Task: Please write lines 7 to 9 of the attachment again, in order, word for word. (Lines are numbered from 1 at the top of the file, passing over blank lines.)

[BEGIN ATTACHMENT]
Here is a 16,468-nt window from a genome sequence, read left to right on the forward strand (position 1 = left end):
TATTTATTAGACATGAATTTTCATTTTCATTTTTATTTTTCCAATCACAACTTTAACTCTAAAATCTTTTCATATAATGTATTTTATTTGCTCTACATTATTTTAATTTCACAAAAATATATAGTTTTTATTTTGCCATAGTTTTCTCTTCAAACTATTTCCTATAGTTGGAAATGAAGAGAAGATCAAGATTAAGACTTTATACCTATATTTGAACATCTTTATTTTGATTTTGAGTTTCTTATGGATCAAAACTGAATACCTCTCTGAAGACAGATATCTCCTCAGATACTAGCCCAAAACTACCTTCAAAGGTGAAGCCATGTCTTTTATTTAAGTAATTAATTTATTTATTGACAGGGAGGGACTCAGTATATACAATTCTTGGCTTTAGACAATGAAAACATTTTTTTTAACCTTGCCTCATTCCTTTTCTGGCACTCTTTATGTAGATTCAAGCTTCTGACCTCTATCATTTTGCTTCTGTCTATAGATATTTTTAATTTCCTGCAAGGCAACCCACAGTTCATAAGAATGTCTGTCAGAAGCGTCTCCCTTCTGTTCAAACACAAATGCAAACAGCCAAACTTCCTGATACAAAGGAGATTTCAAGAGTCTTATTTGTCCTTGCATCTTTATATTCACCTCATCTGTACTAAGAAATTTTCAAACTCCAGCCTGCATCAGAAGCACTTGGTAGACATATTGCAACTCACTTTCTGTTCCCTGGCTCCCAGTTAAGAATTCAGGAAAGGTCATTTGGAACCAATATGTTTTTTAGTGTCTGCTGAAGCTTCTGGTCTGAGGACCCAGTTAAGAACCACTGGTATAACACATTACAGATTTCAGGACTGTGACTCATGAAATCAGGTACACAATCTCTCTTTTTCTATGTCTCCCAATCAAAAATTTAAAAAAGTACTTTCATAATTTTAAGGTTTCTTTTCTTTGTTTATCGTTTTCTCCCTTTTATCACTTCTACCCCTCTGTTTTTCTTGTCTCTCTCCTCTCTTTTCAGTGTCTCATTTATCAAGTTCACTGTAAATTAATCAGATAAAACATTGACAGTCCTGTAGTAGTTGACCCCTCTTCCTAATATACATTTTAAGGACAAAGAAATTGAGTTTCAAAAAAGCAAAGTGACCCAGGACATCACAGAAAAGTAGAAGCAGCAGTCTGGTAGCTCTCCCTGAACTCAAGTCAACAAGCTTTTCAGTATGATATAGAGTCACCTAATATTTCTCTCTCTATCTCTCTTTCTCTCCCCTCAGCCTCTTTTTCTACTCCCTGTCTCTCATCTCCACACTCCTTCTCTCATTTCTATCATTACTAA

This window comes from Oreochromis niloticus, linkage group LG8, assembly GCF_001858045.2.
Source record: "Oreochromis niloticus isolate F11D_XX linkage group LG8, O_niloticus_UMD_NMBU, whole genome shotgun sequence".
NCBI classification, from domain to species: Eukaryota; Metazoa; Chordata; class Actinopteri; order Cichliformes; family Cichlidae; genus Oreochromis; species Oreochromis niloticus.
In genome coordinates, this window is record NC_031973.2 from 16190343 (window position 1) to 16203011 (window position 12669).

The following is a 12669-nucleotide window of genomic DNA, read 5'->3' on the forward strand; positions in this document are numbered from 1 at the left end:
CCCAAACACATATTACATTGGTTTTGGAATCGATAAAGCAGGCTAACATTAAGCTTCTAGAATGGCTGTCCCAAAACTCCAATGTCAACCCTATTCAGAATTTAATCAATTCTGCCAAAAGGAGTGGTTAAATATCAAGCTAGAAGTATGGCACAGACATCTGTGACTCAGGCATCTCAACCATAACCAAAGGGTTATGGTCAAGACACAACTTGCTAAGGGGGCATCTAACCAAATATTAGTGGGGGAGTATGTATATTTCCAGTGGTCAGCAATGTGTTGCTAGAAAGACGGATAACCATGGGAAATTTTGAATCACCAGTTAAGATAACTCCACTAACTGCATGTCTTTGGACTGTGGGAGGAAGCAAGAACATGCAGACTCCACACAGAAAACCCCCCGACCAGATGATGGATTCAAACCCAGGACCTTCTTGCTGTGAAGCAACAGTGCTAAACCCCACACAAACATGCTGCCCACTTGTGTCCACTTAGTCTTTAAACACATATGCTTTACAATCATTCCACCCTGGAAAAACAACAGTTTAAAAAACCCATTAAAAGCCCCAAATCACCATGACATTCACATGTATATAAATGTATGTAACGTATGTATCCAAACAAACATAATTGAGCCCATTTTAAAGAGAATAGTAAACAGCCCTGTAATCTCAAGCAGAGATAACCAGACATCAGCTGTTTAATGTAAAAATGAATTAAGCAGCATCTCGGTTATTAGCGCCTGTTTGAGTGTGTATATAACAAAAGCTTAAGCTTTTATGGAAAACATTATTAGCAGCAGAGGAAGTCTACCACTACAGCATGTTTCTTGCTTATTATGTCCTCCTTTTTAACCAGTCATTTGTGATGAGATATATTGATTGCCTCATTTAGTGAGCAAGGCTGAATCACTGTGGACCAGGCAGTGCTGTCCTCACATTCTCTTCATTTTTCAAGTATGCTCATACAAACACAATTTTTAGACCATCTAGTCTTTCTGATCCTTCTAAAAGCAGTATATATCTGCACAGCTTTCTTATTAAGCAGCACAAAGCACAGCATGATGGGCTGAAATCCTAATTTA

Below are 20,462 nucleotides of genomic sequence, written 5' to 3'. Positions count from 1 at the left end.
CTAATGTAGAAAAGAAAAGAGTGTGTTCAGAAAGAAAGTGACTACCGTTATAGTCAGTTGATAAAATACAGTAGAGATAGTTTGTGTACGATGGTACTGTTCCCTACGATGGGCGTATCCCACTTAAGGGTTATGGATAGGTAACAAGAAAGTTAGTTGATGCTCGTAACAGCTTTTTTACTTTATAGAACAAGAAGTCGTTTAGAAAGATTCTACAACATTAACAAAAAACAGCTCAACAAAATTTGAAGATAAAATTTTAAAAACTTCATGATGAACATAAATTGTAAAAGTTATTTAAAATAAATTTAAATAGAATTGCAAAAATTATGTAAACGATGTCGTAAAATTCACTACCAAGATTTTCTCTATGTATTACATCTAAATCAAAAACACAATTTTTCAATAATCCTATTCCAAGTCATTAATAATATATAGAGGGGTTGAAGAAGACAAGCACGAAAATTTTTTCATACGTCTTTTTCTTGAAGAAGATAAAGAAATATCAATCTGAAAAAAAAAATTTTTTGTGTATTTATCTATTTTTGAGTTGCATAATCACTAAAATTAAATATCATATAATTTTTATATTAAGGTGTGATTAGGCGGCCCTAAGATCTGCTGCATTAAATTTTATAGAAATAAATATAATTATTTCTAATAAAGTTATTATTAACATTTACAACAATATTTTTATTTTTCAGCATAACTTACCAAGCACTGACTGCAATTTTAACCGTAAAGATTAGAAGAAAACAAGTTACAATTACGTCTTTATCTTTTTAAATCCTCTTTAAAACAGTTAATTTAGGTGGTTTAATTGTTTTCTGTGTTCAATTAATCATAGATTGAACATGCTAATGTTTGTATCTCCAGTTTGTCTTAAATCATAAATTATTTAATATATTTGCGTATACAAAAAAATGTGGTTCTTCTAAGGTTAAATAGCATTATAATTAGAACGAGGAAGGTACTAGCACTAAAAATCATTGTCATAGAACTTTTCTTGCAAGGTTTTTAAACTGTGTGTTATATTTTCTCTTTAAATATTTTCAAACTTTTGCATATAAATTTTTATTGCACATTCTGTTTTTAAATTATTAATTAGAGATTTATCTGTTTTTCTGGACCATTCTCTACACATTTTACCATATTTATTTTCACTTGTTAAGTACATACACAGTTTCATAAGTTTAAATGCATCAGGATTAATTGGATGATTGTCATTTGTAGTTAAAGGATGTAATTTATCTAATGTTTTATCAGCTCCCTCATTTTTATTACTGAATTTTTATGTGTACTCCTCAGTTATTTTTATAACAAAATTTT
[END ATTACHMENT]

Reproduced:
The following is a 12669-nucleotide window of genomic DNA, read 5'->3' on the forward strand; positions in this document are numbered from 1 at the left end:
CCCAAACACATATTACATTGGTTTTGGAATCGATAAAGCAGGCTAACATTAAGCTTCTAGAATGGCTGTCCCAAAACTCCAATGTCAACCCTATTCAGAATTTAATCAATTCTGCCAAAAGGAGTGGTTAAATATCAAGCTAGAAGTATGGCACAGACATCTGTGACTCAGGCATCTCAACCATAACCAAAGGGTTATGGTCAAGACACAACTTGCTAAGGGGGCATCTAACCAAATATTAGTGGGGGAGTATGTATATTTCCAGTGGTCAGCAATGTGTTGCTAGAAAGACGGATAACCATGGGAAATTTTGAATCACCAGTTAAGATAACTCCACTAACTGCATGTCTTTGGACTGTGGGAGGAAGCAAGAACATGCAGACTCCACACAGAAAACCCCCCGACCAGATGATGGATTCAAACCCAGGACCTTCTTGCTGTGAAGCAACAGTGCTAAACCCCACACAAACATGCTGCCCACTTGTGTCCACTTAGTCTTTAAACACATATGCTTTACAATCATTCCACCCTGGAAAAACAACAGTTTAAAAAACCCATTAAAAGCCCCAAATCACCATGACATTCACATGTATATAAATGTATGTAACGTATGTATCCAAACAAACATAATTGAGCCCATTTTAAAGAGAATAGTAAACAGCCCTGTAATCTCAAGCAGAGATAACCAGACATCAGCTGTTTAATGTAAAAATGAATTAAGCAGCATCTCGGTTATTAGCGCCTGTTTGAGTGTGTATATAACAAAAGCTTAAGCTTTTATGGAAAACATTATTAGCAGCAGAGGAAGTCTACCACTACAGCATGTTTCTTGCTTATTATGTCCTCCTTTTTAACCAGTCATTTGTGATGAGATATATTGATTGCCTCATTTAGTGAGCAAGGCTGAATCACTGTGGACCAGGCAGTGCTGTCCTCACATTCTCTTCATTTTTCAAGTATGCTCATACAAACACAATTTTTAGACCATCTAGTCTTTCTGATCCTTCTAAAAGCAGTATATATCTGCACAGCTTTCTTATTAAGCAGCACAAAGCACAGCATGATGGGCTGAAATCCTAATTTA

Below are 20,462 nucleotides of genomic sequence, written 5' to 3'. Positions count from 1 at the left end.